God has ultimate control.  He chooses, not us.  What we do have is hope.  Hope that those who suffer from addictions will change their ways.  Hope that those who cannot bear children will be offered a new way to experience the joy of parenthood.  Hope that those children who are born into abusive families will experience help from their community to rise above the horrid life they have endured.

No matter what the circumstances there is always hope.  Sometimes we have to dig deep to find it, but it is there.  When God allowed Jesus to be crucified on the cross, it must have been horrifying for Him to witness the hatred that day.  Yet His hope that we all would experience the beauty of Jesus’ love even through evil was poured out to many of us.  That is the beauty of Romans 8:28 – “and we know that in all things God works for the good of those who love Him.”

Amen to that.

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Holding Back

Acts 5:1-4  But a man named Ananias—his wife, Sapphira, conniving in this with him—sold a piece of land, secretly kept part of the price for himself, and then brought the rest to the apostles and made an offering of it. Peter said, “Ananias, how did Satan get you to lie to the Holy Spirit and secretly keep back part of the price of the field? Before you sold it, it was all yours, and after you sold it, the money was yours to do with as you wished. So what got into you to pull a trick like this? You didn’t lie to men but to God.” —from The Message

Money doesn’t take hold of us; we take hold of money.

Ananias (who by the way is not the Ananias who healed Saul for God) and his wife Sapphira decided to do something good.  They chose to sell their land and hand over the proceeds to the apostles. The apostles needed money in order to share the Truth.

The couple saw a good reason to give and decided to dedicate the proceeds of their land to this amazing cause.  Yet after selling the land for some reason they held back some of the money.  Maybe they needed a little extra cash to pay for something.  We don’t know the answer to that.  Scripture does not go into that detail.  We do know that they made it look like they were handing over everything.  So after Peter confronts them, both Ananias and Sapphira drop dead.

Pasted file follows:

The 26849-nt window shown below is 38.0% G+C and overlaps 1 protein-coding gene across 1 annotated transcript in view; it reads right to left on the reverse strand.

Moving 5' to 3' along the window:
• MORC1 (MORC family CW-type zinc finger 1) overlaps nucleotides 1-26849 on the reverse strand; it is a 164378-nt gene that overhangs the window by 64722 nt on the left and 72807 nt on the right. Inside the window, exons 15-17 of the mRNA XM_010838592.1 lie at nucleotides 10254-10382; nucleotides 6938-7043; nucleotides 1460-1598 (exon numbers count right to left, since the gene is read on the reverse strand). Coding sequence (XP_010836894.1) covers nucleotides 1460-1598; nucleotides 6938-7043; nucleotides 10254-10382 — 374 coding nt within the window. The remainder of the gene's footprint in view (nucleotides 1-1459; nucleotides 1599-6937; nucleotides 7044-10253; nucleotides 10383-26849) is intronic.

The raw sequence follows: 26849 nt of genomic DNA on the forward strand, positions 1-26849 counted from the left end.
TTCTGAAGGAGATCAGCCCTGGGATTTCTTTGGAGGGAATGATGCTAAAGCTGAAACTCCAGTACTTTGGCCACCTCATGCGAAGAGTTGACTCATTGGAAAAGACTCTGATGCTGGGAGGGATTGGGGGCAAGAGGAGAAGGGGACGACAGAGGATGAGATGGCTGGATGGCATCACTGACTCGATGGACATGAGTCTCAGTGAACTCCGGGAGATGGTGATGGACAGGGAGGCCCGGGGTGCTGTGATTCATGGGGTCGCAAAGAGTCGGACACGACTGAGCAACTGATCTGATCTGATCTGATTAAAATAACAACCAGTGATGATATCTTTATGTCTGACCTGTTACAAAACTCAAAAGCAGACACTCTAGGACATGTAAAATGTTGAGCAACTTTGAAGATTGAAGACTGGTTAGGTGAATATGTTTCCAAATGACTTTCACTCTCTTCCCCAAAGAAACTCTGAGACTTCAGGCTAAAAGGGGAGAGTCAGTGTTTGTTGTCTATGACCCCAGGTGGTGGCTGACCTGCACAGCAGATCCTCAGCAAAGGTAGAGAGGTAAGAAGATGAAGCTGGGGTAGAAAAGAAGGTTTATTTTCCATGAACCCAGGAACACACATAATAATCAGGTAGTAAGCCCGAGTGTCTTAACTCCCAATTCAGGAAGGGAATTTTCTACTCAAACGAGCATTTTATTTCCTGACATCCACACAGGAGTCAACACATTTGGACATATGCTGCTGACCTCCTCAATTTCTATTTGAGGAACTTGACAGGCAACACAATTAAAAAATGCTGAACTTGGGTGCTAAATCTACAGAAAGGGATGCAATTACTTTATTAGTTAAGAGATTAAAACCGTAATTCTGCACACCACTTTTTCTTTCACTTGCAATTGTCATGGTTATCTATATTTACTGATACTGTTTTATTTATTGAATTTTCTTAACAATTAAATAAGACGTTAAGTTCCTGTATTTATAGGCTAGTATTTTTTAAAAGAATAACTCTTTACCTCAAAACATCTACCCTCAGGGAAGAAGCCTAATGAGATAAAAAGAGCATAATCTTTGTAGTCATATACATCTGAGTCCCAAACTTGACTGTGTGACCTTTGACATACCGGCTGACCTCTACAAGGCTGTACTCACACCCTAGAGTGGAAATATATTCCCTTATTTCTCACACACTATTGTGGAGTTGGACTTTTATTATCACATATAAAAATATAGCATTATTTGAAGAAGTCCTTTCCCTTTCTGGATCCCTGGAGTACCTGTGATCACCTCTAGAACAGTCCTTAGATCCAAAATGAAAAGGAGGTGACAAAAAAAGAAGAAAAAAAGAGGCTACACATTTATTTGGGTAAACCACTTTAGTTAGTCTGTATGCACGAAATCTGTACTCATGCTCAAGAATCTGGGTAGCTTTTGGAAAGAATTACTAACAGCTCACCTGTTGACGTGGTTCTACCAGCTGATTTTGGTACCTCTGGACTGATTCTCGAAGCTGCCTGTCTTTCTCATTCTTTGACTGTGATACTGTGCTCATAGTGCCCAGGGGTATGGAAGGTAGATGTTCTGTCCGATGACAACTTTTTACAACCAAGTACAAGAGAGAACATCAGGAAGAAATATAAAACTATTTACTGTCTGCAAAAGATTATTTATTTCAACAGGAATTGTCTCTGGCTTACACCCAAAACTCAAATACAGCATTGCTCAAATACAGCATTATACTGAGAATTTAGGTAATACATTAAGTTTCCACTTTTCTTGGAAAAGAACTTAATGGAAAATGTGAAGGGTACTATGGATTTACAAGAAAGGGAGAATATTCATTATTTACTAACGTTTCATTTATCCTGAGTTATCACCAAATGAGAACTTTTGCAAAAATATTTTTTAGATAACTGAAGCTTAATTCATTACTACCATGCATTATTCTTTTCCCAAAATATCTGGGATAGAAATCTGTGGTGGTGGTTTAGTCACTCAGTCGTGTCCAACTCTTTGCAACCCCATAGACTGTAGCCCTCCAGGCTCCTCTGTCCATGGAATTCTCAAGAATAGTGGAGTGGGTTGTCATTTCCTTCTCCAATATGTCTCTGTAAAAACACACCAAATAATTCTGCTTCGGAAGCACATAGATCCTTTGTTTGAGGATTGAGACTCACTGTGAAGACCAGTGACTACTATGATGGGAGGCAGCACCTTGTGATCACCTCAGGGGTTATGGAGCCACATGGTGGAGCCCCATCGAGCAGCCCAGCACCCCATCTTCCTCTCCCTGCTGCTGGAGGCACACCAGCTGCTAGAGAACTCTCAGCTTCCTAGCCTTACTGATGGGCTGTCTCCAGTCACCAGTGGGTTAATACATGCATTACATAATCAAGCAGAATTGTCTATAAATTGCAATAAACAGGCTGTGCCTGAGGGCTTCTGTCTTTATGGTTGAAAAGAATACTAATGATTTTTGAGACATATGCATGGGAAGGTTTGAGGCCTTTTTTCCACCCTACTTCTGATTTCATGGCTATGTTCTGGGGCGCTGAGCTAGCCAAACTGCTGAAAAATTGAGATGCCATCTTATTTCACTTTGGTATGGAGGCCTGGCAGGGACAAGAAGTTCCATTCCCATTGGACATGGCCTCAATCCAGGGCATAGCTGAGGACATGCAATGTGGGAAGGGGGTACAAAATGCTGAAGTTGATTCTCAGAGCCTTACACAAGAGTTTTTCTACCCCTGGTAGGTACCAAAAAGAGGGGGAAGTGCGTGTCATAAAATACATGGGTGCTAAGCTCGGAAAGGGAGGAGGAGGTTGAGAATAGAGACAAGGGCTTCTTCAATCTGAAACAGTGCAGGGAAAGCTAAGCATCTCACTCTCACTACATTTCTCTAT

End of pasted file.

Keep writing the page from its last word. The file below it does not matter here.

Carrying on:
I can remember several times that Pete and I decided to donate to worthy causes.  We looked at our donations for the year, made decisions based on discernment with God, and handed over money that we were comfortable with.  The key word here is comfortable.  When we have donated our time, talent or treasure, we are rarely uncomfortable with the amount that we donate.  We don’t sacrifice food on the table, college funds for our kids, or retirement savings.  Let’s just say, it doesn’t hurt us.

I am not saying that what we have donated wasn’t worth it.  I am saying, we probably could have done more.  We held back.  Money didn’t hold us back; we did.

God wants us to give until it hurts.  There needs to be a little discomfort.  Ananias and Sapphira knew this because they were mortified when Peter confronted them – literally mortified.

Pete and I know this.  When we hold back, then we know we are avoiding fear; fear of not having enough.  We distrust that God will take care of us, and we focus on how we can take care of ourselves.

While I am sure Ananias and Sapphira were doing something good, they still voiced their distrust in God by holding back.  Peter knew this and confronted them with it.  It was a good reminder to me today that I need to focus on trusting God.  I need to let go of money, and allow myself to trust God will provide what is needed.   Many things hold us back from trusting God – pride, envy, lust, gluttony, anger, greed, or laziness.  The seven deadly sins – the ones that hold us back from being the unique person that God made us to be.

What sin is holding you back from trusting God?  Allow Ananias’ and Sapphira’s story be a lesson to you today.

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Unexpected Packages

Here is an updated version of an old blog post!

Making Room For God

Making Room For GodThe reflection today comes from Acts 8:26-40 and Isaiah 53

Acts 8:26-40 As for Philip, an angel of the Lord said to him, “Go south down the desert road that runs from Jerusalem to Gaza.” 27 So he started out, and he met the treasurer of Ethiopia, a eunuch of great authority under the Kandake, the queen of Ethiopia. The eunuch had gone to Jerusalem to worship, 28 and he was now returning. Seated in his carriage, he was reading aloud from the book of the prophet Isaiah.29 The Holy Spirit said to Philip, “Go over and walk along beside the carriage.”30 Philip ran over and heard the man reading from the prophet Isaiah. Philip asked, “Do you understand what you are reading?”31 The man replied, “How can I, unless someone instructs me?” And he urged Philip to come up into the carriage and sit with him.